As I sit in the grand lobby of the Himalayan Hotel of Kathmandu, Nepal, I am already reduced to tears. The air is hot and sticky and I can hear the Nepalese staff singing as they prepare what I can only imagine to be yet another delicious meal. It is interesting to hear them speak in their native tongue as I try to guess what they are saying and what their life story might be.
I have been asked to share my cancer story and journey with all of you. I start this story the same way every time…2014 was a particularly rough year for me. I was a 41 year old mother of 3, a full time nurse and I was incredibly focused on just getting through the day. I was so focused on “doing” all the time that I forgot how to just “be.” So, I declared 2014 to be the year of the blessings. I was going to count my blessings, learn to accept my blessings and most importantly learn to be a blessing. And then it came, the diagnosis, those dreadful words, “You have cancer.” I had stage 2 invasive ductal carcinoma of the breast. By the time I had my first surgery, the cancer had already spread to my lymph nodes. Three surgeries, 16 rounds of chemotherapy that lasted a total of almost 6 months, one hospitalization, 2 blood transfusions and more medicine and injections than I have had in my entire life combined…the year of the blessings. How could any blessings come out of all of that? I was posed this question the other day as I celebrated the one year anniversary of the day that the cancer was removed from my body. “Did any good come out of your cancer?” I didn’t hesitate when I replied, “only good.”
So what now? I chose to declare this year the year of celebrations. I celebrate everything, my last day of chemo, the day I was declared cancer free. I celebrate every day that I am given the strength to get out of bed. I treat each day, the good and the bad, as a gift. Because after all, how can we truly celebrate the good without the bad?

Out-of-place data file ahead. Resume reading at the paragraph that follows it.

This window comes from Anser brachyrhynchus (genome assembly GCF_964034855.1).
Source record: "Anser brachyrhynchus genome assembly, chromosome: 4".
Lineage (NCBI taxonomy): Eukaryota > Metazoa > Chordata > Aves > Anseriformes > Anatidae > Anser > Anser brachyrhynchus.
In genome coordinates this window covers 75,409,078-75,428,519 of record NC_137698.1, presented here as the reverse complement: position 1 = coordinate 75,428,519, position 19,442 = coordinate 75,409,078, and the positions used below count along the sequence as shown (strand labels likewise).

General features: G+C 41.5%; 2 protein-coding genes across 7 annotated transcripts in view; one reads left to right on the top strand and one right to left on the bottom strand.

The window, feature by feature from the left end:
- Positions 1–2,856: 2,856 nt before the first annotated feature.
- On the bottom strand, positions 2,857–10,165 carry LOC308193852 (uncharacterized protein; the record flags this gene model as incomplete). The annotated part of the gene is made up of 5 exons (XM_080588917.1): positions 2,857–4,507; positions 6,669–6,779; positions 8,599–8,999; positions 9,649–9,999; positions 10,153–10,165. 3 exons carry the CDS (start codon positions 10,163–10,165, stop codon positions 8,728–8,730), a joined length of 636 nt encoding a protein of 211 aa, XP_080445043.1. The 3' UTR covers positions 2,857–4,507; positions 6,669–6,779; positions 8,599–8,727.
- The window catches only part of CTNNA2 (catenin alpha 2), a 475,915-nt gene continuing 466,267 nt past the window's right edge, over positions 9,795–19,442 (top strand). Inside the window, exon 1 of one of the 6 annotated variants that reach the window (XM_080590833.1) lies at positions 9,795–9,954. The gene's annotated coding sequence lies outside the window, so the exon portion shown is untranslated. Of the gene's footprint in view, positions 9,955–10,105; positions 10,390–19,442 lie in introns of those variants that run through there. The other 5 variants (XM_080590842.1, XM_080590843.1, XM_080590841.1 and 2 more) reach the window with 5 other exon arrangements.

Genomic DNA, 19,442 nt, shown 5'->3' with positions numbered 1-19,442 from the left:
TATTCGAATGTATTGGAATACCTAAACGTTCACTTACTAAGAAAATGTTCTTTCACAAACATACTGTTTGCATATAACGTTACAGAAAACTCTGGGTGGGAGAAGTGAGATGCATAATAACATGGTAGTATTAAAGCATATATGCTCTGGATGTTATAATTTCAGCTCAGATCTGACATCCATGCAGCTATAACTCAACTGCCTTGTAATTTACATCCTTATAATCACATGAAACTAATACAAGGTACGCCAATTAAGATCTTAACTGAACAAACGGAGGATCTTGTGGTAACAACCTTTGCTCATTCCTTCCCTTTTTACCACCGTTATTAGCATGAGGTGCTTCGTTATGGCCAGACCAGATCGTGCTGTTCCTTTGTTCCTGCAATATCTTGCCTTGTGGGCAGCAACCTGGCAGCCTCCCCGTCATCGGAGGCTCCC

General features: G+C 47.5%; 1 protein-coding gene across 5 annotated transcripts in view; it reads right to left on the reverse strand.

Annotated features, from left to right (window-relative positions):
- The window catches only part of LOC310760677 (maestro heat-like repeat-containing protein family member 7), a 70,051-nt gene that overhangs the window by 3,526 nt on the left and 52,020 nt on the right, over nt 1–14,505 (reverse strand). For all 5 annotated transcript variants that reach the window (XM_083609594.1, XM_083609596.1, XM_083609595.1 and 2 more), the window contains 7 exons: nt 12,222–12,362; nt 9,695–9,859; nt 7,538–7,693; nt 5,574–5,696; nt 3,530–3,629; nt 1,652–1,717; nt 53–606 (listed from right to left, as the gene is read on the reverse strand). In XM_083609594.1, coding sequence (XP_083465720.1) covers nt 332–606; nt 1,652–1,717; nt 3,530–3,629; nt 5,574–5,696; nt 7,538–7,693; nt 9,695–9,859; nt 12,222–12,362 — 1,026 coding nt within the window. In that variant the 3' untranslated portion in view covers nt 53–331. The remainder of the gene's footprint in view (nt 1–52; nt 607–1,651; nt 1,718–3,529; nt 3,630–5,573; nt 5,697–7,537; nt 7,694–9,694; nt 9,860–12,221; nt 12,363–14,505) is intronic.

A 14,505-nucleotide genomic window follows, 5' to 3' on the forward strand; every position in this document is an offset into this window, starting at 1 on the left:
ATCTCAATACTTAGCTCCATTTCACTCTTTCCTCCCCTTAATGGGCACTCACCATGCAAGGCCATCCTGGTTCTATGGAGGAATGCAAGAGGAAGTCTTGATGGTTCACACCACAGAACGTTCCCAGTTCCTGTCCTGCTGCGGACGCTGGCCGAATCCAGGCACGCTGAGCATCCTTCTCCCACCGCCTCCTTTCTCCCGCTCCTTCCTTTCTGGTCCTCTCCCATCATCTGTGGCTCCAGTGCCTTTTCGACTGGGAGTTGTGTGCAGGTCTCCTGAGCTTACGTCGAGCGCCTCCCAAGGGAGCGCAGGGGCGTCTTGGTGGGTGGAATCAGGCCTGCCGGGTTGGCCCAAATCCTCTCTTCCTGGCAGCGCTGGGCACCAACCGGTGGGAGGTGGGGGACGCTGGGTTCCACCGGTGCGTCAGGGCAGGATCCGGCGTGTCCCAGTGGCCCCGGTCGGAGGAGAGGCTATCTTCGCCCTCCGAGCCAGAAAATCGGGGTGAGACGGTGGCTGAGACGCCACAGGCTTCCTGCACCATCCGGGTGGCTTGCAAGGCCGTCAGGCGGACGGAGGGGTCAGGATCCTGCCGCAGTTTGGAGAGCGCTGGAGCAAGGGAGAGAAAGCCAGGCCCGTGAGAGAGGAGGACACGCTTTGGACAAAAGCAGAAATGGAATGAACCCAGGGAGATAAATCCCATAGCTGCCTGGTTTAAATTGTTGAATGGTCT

The lights are on now and there are now more people starting to move around the lobby. “Namaste, “ they bow their heads and walk past me. I respect the divine being in you. The town is starting to wake up. It is 6 am in the morning here and you are all preparing to for Friday night football, a dinner with friends or maybe just a quiet dinner at home. It is crazy to think that I left my house at 2pm on Wednesday to make this incredible journey across the world as I continue to celebrate my survivorship and explore what that means to me. Honestly, I can’t think of a better place to be.
I came to this country already overwhelmed with the blessings I had received, already grateful for the life I had been given. I came to this country to bring hope and love to the people of Nepal, but instead I am humbled by the lessons of survivorship that I have already learned.
After 26 hours of travel we have arrived in this poverty stricken country that just a few short months ago suffered a devastating earth quake. Tens of thousands of people lost their lives, and as we explore their incredible city the damage is so very present. Piles of rubble, broken bricks and debris now sit where the sacred temples once stood proudly, but this has not stopped the strong resilient people of Nepal. Their tiny shops are still open. The men and women swarm to us tourists eager to sell us their trinkets. They have lost everything and yet they open their eyes everyday and are greatful to be alive.
I had the privilege yesterday of sitting in a back room of a tiny shop to look at paintings done by Tibetan monks as we sought refuge from the rain. It was such a surreal but incredible moment for as the groupI was with sat on the floor and listened to the Nepalese shop owners spook of Buddha and the Hindu religions. To my right were three incredible survivors who already amaze and inspire me and to my left were 2 beautiful caretakers. One of the caretakers was Dr. Deming, the very man who brought me along on this incredible journey. The man who taught me many months ago, that if you can take one more step, you can climb a mountain. Such a simple concept that has given the courage and strength to continue on my journey, the journey of survivorship.
That is the beauty of Above and Beyond Cancer. The sole purpose of this organization is to elevate the lives of those touched by cancer, wherever they may be. Help me as I continue to celebrate by donating to this amazing group so that others can continue to be blessed.